Kids have been dominating the local stage as of late. From last year’s The Sound of Music and Matilda, to this year’s The Lion King, you’re bound to see a young star holding their own just as well as the adults. Whether it’s delivering multiple pages of dialogue, tap dancing off the stage, or hitting those high notes, these kids have done it all, and in front of hundreds of people multiple nights a week.
In BGC Arts Center’s Zobel De Ayala Recital Hall, eight of today’s young stars of the stage got candid with TheaterFansManila.com and talked about their sizable careers.
11-year-olds Felicity Kyle Napuli (Matilda, The Lion King) and Krystal Brimner (Annie, The Sound of Music), 12-year-olds Albert Silos (Chitty Chitty Bang Bang, Tagu-taguan Nasaan ang Buwan?) and Gabriel Tiongson (Scrooge, The Lion King), and 13 year-olds Rayne Cortez (Hansel and Gretel, A Christmas Carol), Tory Cortez (Newsies, The Sound of Music), Katie Bradshaw (What’s in the Dark?, Fun Home), and Noel Comia Jr. (Ang Buhay ni Galileo, Pinocchio) share the joys and challenges of performing, how they take on complex roles, and the best advice they’ve ever been given.
What was your first experience performing in front of people?
RAYNE CORTEZ: Before, my parents always wanted [her and twin brother, Tory Cortez] to sing in front of our family and friends, but then I would always be shy. And then we started doing theater productions. The first one I joined was Trumpets, and then that’s when I performed on stage in front of an audience.
FELICITY KYLE NAPULI: My first experience was performing in front of my family in a videoke. I was so curious, so I tried it, and then I realized I could sing!
How old were you?
KYLE: Um… five?
GABRIEL TIONGSON: Mine was in a workshop for Trumpets. My mom [Sweet Plantado-Tiongson] wanted me to do theater because she also does theater. I was really scared, but when I tried that, it was really fun, so I just continued doing that.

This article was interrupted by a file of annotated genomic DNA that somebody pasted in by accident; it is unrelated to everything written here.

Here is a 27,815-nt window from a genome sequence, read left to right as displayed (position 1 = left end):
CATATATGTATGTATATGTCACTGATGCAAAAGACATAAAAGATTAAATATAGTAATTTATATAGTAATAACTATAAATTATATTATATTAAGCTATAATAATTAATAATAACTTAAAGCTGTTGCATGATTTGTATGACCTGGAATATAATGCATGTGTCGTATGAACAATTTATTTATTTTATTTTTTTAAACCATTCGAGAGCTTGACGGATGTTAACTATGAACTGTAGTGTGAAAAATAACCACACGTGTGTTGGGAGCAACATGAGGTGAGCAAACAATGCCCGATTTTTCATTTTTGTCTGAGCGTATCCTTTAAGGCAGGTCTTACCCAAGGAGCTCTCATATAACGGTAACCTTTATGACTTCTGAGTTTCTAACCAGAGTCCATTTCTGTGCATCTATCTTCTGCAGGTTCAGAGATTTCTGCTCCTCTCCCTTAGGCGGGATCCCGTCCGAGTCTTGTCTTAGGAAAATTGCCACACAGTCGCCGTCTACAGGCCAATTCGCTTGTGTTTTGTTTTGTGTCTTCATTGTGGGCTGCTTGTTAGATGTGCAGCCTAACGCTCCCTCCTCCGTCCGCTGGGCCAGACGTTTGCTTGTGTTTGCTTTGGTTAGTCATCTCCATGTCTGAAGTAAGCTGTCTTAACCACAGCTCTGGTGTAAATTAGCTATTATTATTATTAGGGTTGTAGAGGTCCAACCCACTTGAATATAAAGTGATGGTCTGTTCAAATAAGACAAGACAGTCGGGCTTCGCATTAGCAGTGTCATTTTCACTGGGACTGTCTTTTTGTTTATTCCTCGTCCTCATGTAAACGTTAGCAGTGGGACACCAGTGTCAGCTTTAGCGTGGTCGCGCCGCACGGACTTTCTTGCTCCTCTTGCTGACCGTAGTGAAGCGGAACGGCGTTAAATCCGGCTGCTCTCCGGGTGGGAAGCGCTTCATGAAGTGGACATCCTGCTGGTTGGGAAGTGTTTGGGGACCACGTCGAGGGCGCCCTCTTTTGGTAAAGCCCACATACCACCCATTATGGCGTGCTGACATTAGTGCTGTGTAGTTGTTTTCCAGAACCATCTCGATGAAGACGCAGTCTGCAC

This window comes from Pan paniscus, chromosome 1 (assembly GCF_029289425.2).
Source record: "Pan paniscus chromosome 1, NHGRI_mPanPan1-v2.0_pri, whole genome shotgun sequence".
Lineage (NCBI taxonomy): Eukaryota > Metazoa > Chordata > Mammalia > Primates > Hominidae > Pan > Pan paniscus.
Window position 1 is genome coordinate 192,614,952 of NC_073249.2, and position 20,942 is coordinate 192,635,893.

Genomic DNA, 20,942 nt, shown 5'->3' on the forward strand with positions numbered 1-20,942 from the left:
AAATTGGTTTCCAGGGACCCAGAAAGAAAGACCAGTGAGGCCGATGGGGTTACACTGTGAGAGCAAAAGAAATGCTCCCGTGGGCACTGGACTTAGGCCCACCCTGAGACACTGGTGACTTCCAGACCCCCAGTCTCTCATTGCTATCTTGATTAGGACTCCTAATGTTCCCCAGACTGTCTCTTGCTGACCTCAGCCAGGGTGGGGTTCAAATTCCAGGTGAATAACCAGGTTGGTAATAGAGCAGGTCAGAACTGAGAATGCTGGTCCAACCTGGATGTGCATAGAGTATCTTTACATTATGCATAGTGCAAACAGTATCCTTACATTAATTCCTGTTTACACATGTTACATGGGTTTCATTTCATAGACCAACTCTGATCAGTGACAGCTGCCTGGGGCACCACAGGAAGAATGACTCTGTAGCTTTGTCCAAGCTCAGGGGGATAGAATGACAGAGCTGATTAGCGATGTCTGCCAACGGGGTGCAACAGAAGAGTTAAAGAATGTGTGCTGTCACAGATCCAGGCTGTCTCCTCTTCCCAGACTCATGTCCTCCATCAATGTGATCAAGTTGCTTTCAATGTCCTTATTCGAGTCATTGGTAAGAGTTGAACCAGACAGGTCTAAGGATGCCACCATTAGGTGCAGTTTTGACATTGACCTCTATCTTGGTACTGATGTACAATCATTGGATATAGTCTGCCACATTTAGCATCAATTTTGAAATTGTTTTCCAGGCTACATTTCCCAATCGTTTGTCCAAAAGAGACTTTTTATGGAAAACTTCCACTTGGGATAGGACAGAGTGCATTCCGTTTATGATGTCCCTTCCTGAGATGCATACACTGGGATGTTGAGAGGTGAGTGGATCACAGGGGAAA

KRYSTAL BRIMNER: My first experience was in school. It was a school play–Cinderella–then my mom noticed that I could sing and do all this stuff, so she started getting me in, like, theater stuff.
KATIE BRADSHAW: I never liked performing in front of my family. Of course I was forced to, so I did it sometimes. But, my first professional one was The Sound of Music and that’s when I realized that I really liked theater, and that I could sing.
ALBERT SILOS: My first time performing was with my little sister when she was doing voice lessons and I also sang her songs. Then my mom was like, “Can you sing that in front of us?”. I was 4 I think? Or 5? And then my first professional theater production was The King and I.
NOEL COMIA JR.: My first time performing in front of people was a gathering for a Christian community, Kids for Christ. But my first professional one was for Kids Act Philippines. It was a recital.
TORY CORTEZ: My first one, I honestly don’t remember. I was like 3 or 4 in school. But one of the first, kind of professional but not really because it was a workshop, was with Rayne. I wasn’t supposed to start acting, but instead of laying in bed playing games, sleeping for the whole summer, my mom wanted us to do something. I thought of going to computer class, but then Rayne wanted to start acting and there were no workshops for computers that really hit me. So I just thought, whatever, I’ll just join Rayne. That’s what sparked my interest to act.
For the others, what was your first professional role?
KYLE: My first one was in [Repertory Philippines], A Little Princess. I played Becky.
RAYNE: Mine and Tory’s first professional debut was Hansel and Gretel, also by Repertory Philippines.
GABRIEL: Mine was Scrooge, also by Repertory Philippines. We all started from Repertory!
That’s also where a lot of our biggest stars have started.
KRYSTAL: My first biggest role was Annie. That was from Full House Theater Company.
Have you ever experienced anything funny or scary on stage or off?
NOEL: I remember one! I was in Scrooge with Albert. We were in the dressing room and we had this costume with gloves, and Albert’s had rubber things. So, we left the dressing room and when we entered again, it smelled like smoke! We checked and it was the rubber gloves! It was kind of burning because it was near a bulb.